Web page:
By Mubashir Tanver: Climate change is an emerging threat for our planet. It has manifested in disasters of impulsive frequency and intensity in different parts of the world. Pakistan is facing large number of impacts resulting from climate change. The floods of 2010 and cyclones of 1997 and 2007 are harsh reminders of the fact that we are conferring a serious challenge posed by climate change.
Pakistan has been to be found among the ‘high risk’ category of countries impacted by climate change. Pakistan has been ranked among the top 10 highly vulnerable countries impacted by climate change.
Pakistan contributes very little to the overall Greenhouse Gas (GHG) emissions, but is more vulnerable to climate change. A changing pattern of monsoon waves in 2010 caused floods 2010 that swept Khyber Pakhtunkhwa and Sindh provinces, there was a great loss of billions of dollars in agriculture and infrastructure, the monsoon waves entered through Afghanistan into Pakistan turning away from their traditional course. The environmental expert warned that abnormal shift in the monsoon network could bring a major disaster in the South Asian region and the impact could be so adverse that it could push 600 million people below poverty line. Almost 14 million people have been affected by the torrential rains in Pakistan.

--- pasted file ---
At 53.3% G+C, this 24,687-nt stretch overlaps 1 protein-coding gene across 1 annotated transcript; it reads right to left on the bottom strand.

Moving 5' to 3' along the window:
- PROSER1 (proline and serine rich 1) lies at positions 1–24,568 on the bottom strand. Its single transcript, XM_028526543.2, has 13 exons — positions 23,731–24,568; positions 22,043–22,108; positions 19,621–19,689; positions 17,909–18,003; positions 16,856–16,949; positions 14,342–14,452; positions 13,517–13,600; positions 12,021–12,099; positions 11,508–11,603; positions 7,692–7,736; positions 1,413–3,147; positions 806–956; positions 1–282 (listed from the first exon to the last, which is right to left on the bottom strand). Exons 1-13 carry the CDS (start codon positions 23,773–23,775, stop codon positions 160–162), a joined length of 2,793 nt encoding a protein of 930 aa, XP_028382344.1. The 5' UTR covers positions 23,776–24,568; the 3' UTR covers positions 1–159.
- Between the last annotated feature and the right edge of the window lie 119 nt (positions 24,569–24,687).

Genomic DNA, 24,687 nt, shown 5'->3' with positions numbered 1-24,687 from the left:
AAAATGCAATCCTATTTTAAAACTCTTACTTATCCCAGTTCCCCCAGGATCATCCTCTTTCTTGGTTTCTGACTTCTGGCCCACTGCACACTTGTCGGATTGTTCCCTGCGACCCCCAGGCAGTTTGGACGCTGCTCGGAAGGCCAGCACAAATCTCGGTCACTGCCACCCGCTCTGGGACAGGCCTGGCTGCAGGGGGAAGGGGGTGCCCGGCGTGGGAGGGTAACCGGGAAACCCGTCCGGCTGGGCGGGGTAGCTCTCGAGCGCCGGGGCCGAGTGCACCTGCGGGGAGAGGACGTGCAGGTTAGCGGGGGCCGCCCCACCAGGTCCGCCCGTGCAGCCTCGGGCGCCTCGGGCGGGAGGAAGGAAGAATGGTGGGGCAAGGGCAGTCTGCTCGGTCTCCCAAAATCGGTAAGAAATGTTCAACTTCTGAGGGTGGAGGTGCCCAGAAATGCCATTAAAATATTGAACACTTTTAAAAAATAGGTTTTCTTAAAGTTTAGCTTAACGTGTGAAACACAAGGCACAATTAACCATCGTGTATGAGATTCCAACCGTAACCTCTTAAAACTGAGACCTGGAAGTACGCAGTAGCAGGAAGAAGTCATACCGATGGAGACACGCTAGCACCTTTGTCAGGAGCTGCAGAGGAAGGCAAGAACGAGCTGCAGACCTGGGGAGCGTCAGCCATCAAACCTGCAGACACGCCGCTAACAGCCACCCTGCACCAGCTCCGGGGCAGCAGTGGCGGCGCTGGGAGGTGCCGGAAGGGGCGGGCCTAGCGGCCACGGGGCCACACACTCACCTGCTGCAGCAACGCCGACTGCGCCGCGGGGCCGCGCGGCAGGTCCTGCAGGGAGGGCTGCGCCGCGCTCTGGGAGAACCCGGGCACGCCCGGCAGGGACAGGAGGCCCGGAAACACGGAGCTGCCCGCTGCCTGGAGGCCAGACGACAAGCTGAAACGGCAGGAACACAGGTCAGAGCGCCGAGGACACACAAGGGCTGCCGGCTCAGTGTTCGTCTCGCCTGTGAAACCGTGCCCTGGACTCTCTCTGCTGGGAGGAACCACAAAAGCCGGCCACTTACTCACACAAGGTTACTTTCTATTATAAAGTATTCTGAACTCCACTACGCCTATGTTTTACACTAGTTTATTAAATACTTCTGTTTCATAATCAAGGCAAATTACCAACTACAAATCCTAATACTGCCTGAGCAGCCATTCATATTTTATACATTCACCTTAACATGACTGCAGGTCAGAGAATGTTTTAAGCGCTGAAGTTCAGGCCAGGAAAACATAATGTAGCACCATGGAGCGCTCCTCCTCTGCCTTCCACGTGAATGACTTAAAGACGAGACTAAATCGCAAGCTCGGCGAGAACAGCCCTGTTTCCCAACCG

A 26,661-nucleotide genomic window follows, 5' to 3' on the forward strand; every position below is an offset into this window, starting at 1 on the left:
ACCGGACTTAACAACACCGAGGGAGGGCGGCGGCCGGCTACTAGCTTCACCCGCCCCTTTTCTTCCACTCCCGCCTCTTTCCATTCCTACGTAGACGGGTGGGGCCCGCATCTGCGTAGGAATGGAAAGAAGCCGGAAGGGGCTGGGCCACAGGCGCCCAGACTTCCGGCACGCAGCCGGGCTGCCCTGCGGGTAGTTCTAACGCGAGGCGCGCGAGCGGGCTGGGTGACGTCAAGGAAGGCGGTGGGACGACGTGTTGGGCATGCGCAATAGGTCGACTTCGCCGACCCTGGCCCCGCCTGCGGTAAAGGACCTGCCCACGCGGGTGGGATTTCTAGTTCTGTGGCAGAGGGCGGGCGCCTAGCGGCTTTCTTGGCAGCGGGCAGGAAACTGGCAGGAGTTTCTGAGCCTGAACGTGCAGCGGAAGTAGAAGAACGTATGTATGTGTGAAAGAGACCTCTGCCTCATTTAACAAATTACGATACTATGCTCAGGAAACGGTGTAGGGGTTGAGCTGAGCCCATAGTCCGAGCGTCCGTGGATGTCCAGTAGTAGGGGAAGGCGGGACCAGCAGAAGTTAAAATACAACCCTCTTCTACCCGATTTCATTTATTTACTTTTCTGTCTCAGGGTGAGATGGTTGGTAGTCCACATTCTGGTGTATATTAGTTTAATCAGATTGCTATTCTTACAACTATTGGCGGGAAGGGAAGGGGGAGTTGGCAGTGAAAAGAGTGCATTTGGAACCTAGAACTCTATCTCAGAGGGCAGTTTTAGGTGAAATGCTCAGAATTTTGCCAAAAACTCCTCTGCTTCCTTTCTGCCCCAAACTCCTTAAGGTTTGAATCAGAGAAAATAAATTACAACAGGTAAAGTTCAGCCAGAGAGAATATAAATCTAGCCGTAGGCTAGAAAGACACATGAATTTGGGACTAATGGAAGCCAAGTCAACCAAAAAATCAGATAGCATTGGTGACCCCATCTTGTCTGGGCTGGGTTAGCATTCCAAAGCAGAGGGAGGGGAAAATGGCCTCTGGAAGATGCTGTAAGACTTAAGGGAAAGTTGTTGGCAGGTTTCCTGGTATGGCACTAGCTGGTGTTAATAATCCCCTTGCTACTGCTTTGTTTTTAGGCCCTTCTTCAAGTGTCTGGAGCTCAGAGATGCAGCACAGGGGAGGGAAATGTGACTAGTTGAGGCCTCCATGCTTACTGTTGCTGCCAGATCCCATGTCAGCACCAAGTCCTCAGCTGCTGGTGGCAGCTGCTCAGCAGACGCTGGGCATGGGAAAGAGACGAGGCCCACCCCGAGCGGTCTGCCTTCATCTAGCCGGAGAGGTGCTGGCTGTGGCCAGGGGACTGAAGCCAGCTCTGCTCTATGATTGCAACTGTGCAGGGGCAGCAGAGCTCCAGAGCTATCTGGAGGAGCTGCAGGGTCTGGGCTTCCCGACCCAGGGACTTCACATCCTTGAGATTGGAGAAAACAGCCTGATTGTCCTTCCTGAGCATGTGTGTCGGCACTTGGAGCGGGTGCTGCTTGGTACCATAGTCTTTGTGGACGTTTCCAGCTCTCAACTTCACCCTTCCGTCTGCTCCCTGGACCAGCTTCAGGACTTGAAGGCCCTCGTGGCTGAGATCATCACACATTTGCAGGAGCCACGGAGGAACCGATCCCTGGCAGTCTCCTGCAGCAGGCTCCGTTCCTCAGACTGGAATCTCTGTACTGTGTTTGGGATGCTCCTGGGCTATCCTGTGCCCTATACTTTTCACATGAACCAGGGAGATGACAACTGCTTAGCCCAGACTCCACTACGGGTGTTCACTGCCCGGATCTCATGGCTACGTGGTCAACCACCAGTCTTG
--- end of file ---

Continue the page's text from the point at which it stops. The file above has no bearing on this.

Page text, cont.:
Pakistan is most vulnerable to climate change as it is in the region of melting glaciers. The melting Himalayas cause a serious risk to the sustainability of water resources in the region. South Asia is vulnerable to greater disasters in the wake of climate change as more than 750 million people in the region have been affected by natural disasters in the last two decades. As the Sindh province is the lowest riparian of the Indus River System so, it is under great threat of being effected by climate change. Sind’s water availability, cultivation and socio – economic conditions are going to be effected by climate change.
The solution lies in understanding the climate and environment of the region and taking preventive measures to frustrate them. With an alarming rise in the frequency of disasters, Pakistan needs to consider a long-term master plan for disaster risk reduction. Pakistan needs to adopt an approach of climatically appropriate development planning. A nationwide catastrophe planning, risk reduction planning and valuable response mechanism is instantly required to avoid devastations.